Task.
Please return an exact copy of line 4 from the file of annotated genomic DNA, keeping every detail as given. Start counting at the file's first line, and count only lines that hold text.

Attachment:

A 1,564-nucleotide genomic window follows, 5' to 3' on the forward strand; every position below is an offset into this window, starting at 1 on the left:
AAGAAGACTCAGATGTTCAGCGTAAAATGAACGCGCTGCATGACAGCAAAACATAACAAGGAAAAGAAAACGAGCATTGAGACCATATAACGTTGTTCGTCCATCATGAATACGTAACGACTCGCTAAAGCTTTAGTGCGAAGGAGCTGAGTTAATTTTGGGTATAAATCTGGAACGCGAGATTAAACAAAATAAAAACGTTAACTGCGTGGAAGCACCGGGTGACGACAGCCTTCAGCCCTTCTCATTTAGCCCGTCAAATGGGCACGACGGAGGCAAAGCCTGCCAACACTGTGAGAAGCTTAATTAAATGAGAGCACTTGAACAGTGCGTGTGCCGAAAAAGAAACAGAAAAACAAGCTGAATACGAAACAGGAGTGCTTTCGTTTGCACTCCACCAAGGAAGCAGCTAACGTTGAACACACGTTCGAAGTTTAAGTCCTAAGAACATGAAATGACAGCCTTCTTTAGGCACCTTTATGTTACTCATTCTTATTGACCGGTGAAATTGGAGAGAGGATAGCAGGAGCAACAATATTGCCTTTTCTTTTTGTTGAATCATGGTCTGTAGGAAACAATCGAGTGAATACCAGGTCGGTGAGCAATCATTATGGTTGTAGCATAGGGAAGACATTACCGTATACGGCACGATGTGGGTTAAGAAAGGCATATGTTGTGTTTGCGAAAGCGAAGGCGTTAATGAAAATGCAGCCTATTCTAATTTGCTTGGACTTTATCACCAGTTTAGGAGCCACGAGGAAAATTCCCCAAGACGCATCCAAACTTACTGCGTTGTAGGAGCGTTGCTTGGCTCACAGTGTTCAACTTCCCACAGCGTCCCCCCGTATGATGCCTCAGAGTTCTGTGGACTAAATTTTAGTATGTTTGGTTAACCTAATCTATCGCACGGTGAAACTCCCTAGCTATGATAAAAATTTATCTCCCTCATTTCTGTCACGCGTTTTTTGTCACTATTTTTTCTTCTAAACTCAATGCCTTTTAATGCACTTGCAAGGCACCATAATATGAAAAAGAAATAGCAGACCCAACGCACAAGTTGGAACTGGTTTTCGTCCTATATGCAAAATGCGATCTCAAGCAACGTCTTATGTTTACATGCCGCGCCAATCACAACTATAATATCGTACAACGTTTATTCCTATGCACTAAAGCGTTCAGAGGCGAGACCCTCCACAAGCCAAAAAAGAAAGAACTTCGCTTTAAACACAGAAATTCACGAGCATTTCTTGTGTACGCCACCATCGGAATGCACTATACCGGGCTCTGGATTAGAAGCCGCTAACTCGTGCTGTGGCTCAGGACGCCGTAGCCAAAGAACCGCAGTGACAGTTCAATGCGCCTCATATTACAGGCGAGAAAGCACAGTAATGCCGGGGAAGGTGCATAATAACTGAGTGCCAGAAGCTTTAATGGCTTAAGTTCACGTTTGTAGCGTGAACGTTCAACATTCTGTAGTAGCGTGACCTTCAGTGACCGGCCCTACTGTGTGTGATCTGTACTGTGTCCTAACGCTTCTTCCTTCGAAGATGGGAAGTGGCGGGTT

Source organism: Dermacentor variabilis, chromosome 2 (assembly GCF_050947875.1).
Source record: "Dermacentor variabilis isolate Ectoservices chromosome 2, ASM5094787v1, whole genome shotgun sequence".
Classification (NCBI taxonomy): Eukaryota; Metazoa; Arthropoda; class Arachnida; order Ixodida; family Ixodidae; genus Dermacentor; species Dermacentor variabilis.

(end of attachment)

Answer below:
Source record: "Dermacentor variabilis isolate Ectoservices chromosome 2, ASM5094787v1, whole genome shotgun sequence".